Feedback is the audience’s response; it enables them to evaluate the effectiveness of a message. If the audience doesn’t understand what it means, it can be told by the response and then refine the message accordingly. Feedback is essential in communication so as to know whether the recipient has understood the message in the same terms as intended by the sender and whether he agrees to that message or not. 

There are a lot of ways in which a company takes feedback from their employees, such as – Employee surveys, memos, email, open-door policies, company newsletter etc. Employees are not always willing to provide feedback. The organization has to work a lot to get accurate feedback. 

The managers encourage feedback by asking specific questions, allowing their employees to express general views, etc. The organization should be receptive to their employee’s feedback. Employees who are given the opportunity to provide feedback feel appreciated, important and understood. 

Feedback skills

(i) Focus on a particular behavior: It should be specific rather than being general. 

(ii) Impersonal: Feedback should be job related, the manager should not criticize anyone personally. 

(iii) Goal Oriented: If we have something negative to say about the person, we should always direct it to the recipient’s goal. 

(iv) Well Timed: Feedback is most effective when there is a short gap between the recipients’ behaviour and the receipt of that feedback. 

(v) Ensure Understanding: For feedback to be effective, the manager should make sure that the recipient understands the feedback properly. 

(vi) While giving negative feedback to the recipient, the manager should not mention the factors which are not in control of the recipient. 

Communication is essential in business. Poor communication and lack of feedback can lead to frustrated customers, unmotivated employees and a negative corporate culture. Everyone communicates, but not everyone communicates effectively. 

Effective communication needs to be practiced, critiqued and assessed in order for growth. In business, effective communication often leads to an effective bottom line. 

With a lack of feedback, the corporate culture can become bleak and unmotivated. Every business has a particular culture which can be the result of the communication systems set in place. Feedback allows both customers and employees to voice their opinion, creating a healthy corporate environment which leads to greater productivity and motivation. 


Importance of Communication in workplace

Communication is the nerve center of business today. As you go up the corporate ladder, you will find that communication skills are required more than technical skills. Communication research has revealed that among the factors most important for managerial success, communication skills rank above technical skills.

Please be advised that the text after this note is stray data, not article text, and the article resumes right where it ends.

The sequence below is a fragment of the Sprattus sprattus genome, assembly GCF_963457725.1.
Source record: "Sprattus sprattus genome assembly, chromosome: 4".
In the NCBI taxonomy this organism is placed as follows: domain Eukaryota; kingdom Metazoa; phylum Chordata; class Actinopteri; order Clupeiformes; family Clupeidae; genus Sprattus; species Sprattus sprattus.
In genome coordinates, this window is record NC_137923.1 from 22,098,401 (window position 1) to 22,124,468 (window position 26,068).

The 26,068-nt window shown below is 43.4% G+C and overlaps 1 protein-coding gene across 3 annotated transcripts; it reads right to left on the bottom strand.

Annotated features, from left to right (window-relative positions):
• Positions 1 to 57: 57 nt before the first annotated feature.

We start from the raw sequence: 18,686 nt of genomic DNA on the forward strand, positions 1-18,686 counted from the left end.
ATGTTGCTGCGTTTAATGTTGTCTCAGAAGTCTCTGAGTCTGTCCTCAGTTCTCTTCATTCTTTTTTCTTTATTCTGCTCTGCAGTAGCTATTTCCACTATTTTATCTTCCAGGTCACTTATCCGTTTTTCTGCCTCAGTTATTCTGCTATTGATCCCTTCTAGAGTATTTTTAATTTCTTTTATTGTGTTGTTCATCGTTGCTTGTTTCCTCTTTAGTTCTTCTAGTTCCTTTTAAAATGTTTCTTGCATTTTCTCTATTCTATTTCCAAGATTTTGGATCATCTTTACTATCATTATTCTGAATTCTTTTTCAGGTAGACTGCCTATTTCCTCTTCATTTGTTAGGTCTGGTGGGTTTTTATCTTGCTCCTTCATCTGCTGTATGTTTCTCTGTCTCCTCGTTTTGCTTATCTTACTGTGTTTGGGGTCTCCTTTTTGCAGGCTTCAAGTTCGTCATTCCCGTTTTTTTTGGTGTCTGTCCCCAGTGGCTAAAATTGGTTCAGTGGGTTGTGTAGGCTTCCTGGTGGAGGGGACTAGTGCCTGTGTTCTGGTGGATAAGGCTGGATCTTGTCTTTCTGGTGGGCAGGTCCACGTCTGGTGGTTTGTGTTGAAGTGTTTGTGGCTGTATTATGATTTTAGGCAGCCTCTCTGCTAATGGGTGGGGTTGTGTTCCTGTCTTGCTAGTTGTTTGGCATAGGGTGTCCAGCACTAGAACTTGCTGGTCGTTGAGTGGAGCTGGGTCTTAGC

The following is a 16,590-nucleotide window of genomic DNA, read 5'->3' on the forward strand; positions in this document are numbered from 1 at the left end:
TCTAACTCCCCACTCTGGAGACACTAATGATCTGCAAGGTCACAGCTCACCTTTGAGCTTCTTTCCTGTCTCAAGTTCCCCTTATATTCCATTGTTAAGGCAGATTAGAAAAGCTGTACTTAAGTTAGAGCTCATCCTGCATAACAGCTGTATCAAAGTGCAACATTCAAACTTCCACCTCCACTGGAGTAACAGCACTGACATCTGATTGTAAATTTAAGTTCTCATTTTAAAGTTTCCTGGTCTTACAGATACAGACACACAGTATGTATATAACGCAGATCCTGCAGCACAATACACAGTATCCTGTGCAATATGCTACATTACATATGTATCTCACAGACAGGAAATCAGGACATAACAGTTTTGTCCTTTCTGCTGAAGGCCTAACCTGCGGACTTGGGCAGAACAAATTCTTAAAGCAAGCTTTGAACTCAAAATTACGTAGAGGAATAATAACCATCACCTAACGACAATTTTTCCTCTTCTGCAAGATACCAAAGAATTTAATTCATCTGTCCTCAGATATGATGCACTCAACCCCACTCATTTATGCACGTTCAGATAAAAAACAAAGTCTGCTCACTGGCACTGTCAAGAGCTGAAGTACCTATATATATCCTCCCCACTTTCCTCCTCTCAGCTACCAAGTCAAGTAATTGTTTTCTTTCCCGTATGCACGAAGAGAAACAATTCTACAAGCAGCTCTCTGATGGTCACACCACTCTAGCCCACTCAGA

Several surveys conducted among people who have been successful in their professions have indicated that communication skills are more vital for a successful career than subjects and professional skills learnt in college. 

Communication has assumed even greater importance today, since the new model of business is based on teamwork, rather than individual action. Teamwork requires greater coordination and communication. 

Communication is also required in this age of information and technology. Without communication and human skills, technology will be of no use to an organisation as communication is needed to make sense of technology and to manage all the information. For example, communication is required to explain a new computer program or software. While computers can perform routine tasks, jobs like responding to customers’ needs require a high degree of communication skills. 


Importance of Communication in an Organisation

Scott and Sprige underline the importance of communication in an organisation by saying that “Communication is the process involving the transmission and accurate replication of ideas reinforced by feedback purporting to stimulate actions to accomplish organisational goals.” 

The importance of communication in an organization can be summarized as:

  1. Communication promotes motivation by informing and clarifying the employees about the task to be done, the manner they are performing the task, and how to improve their performance if it is not up to the mark.
  2. Communication is a source of information to the organizational members for decision-making as it helps identify and assess alternative courses of actions.
  3. Communication also plays a crucial role in altering individual’s attitudes, i.e., a well-informed individual will have better attitude than a less- informed individual. Organizational magazines, journals, meetings and various other forms of oral and written communication help in moulding employee’s attitudes.
  4. Communication also helps in socializing. In today’s life the only presence of another individual fosters communication. It is also said that one cannot survive without communication.
  5. Communication also assists in controlling processes. It helps control organizational member’s behavior in various ways. There are various levels of hierarchy and certain principles and guidelines that employees must follow in an organization. They must comply with organizational policies, perform their job role efficiently and communicate any work problem and grievance to their superiors. Thus, communication helps in controlling the function of management.